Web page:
I’m going to be honest.I’ve had a blog before.Except it was back before we called them “blogs” and back when “’blog” was spelled with the apostrophe in the front.It was a hard-scrabble time in the world of online writing, and I, while never a star on the Lucha Libre circuit of great online journals, I did have my fair share of attention.I credit to liberally peppering every other sentence with the f-bomb.People love to read swear words.It’s amazing the kind of replacement they can be for actual original thought.
I stopped writing my journal because I ran out of things to say. I felt a strong pressure to continue to be “funny” and when I didn’t update I felt guilty, and when I did, I felt like I was phoning it in, especially when I thought the best part of what I did tended to be the most unpopular, but you post one time about politics and use words like “assmonkey” and suddenly you are a brief celebrity with an actual honest-to-god flamewar in your comments section.
So let’s make this a little about me (well, a lot about me, in reality, because what is more narcissistic than a blog or journal or whatever this is) - I’m a woman who lives in a suburb of a medium-sized city in the United States of America.I have a husband, two cats, and no children.Our house is too big for us, and we belong to a country club.I am not blonde, I am not skinny, I was not popular in high school, and I am pretty sure that I have no idea what the rest of the women in my tranquilly-named development are like.
There was a time, when I was young, when I was in the “scene.”I used to go see punk bands and do terrible things to my body in the name of rebellion, and in general, considered myself very, very cool.Of course, in retrospect, I was not, in fact, cool, but just as self-obsessed as I am now, and had the advantage of having cool friends who liked having a friend whose mom paid for her car and apartment.
I was raised in a relatively wealthy environment, to which I never felt like I belonged (see above with the lack of blonde, skinny, popular, etc.). I was a stridently earnest child who felt like the worst thing in the world I had ever seen was racism, and that the clear solution was to write earnest, terrible, rhyming poems with rainbow metaphors in the “can’t we all just get along” vein.I was constantly praised by teachers and parents for being incredibly brilliant, because a girl of slightly above average intelligence was, apparently, some sort of marvel of nature.I guess the fact that I could tie my shoes and read before the age of seven set me apart.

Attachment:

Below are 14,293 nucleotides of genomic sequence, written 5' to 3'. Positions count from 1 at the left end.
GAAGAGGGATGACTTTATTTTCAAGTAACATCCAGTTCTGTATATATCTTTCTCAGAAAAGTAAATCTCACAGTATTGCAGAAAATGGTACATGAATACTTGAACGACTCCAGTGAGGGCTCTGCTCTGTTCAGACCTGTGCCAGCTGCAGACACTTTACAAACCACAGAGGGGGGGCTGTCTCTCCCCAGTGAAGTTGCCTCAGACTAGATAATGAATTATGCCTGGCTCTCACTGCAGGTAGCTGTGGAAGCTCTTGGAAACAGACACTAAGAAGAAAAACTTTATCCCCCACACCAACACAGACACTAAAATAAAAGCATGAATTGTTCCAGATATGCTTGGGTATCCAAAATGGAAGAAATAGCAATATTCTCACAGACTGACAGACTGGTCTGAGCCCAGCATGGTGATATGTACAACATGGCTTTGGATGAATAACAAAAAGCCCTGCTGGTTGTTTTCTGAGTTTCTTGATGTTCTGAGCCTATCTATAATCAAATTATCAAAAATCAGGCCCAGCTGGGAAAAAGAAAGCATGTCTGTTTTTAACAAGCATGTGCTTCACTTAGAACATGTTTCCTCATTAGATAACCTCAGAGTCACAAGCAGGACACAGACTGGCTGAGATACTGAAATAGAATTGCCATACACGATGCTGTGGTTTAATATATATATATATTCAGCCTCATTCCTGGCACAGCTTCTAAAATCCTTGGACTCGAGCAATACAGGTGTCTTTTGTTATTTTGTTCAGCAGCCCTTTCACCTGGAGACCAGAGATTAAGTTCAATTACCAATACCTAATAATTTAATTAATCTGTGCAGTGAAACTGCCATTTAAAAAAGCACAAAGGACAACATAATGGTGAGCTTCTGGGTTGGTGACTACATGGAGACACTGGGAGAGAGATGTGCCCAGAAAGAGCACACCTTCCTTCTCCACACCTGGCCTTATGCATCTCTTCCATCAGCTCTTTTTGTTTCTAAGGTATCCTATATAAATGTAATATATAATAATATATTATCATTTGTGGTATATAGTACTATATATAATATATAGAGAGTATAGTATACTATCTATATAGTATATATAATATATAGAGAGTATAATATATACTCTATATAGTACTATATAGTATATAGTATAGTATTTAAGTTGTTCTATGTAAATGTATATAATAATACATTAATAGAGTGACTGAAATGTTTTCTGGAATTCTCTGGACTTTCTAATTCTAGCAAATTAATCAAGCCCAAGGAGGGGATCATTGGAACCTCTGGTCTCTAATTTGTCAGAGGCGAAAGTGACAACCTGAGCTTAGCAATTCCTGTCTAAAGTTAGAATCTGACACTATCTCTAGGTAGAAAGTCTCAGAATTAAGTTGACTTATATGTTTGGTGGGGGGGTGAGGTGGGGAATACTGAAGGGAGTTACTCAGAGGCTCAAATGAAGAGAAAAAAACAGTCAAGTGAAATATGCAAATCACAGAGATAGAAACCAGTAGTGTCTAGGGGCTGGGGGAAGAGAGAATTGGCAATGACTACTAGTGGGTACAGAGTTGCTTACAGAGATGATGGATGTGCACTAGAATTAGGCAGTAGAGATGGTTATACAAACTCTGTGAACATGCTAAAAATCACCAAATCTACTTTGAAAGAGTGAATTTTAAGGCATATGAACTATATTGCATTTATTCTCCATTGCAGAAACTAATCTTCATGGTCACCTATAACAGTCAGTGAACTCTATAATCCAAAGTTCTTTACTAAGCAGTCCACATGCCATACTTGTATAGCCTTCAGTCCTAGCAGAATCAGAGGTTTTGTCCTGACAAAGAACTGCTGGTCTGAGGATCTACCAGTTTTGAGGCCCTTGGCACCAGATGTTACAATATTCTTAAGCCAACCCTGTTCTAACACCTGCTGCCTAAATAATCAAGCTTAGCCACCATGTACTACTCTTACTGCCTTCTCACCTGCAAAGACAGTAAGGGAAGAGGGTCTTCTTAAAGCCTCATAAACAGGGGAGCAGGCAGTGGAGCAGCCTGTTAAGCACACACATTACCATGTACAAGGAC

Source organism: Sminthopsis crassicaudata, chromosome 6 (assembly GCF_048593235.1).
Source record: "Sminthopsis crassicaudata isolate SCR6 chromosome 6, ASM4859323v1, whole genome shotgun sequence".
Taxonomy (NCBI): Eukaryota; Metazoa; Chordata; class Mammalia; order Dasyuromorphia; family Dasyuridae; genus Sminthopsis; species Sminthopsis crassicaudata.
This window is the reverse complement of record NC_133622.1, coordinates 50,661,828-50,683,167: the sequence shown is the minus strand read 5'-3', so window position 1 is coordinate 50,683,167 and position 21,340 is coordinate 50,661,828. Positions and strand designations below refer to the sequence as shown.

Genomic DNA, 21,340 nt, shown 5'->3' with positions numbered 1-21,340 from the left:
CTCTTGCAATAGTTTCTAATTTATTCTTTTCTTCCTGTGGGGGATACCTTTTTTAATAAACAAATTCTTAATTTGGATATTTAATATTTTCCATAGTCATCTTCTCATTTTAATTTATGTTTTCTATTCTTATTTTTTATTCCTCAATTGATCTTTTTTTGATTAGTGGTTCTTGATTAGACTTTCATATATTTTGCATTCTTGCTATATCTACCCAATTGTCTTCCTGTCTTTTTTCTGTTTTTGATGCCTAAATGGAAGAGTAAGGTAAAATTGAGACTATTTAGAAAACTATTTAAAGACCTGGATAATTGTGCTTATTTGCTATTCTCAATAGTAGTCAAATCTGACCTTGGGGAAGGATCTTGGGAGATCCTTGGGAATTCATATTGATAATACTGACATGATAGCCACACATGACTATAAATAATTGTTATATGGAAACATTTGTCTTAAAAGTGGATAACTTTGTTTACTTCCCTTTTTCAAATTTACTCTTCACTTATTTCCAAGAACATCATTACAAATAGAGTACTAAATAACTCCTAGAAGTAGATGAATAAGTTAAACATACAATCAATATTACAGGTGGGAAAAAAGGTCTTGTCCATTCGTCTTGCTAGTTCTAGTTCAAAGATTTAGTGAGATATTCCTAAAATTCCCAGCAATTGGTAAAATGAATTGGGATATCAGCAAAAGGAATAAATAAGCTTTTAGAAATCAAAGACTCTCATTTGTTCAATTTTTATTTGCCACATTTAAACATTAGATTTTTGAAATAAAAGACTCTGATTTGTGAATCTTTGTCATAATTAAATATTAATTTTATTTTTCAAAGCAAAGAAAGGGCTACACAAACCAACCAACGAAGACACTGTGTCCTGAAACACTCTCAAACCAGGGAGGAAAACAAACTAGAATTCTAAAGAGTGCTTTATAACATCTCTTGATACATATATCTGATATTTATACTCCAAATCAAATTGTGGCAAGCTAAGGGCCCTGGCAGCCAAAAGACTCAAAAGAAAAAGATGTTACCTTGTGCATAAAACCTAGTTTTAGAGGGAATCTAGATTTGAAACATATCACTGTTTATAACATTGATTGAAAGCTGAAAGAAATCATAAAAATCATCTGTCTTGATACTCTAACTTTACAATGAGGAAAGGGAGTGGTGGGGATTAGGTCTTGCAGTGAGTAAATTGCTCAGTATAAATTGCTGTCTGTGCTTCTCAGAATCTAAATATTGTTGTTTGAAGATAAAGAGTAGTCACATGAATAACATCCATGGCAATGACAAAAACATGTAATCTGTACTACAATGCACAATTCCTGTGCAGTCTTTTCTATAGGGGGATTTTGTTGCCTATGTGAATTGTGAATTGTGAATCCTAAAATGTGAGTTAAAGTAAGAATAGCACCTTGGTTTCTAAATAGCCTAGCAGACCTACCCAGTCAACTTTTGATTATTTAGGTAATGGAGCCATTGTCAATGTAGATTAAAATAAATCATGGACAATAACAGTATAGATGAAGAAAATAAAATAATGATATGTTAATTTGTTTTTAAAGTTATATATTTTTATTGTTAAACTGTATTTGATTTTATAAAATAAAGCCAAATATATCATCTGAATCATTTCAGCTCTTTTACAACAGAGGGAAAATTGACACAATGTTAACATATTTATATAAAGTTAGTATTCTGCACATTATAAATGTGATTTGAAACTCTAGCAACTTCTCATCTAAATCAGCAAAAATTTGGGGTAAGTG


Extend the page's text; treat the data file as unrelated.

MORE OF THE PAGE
I have, since the onset of adulthood, felt like one of those about-to-drown polar bears that Al Gore keeps guilt-tripping us with (as I reside in a 3000+ square foot house for two people) – one foot trapped on a piece of ice that is flowing one way and the other that is flowing the other way, and I’m windmilling my arms and trying to figure out what, exactly, it is that I want.
The point of this “blog” or “journal” is not to brag about my life.I don’t really feel braggy, especially when I am pretty sure that my German car is going to run out of gas on the way home tonight because some poor financial planning has resulted in my seriously considering changing out $6.35 in pennies I have accumulated over a year in order to actually be able to come to work tomorrow.I don’t live a fabulous lifestyle; I am a spendthrift and a psycho and here I am, living in June Cleaver land, struggling with the dichotomy between loving it and hating it.
No, no, the point of all of this is to make you, dear reader, feel better if you are not living in suburban hell, since clearly, you made the right decision, and if you are, well, take solace in the company of others.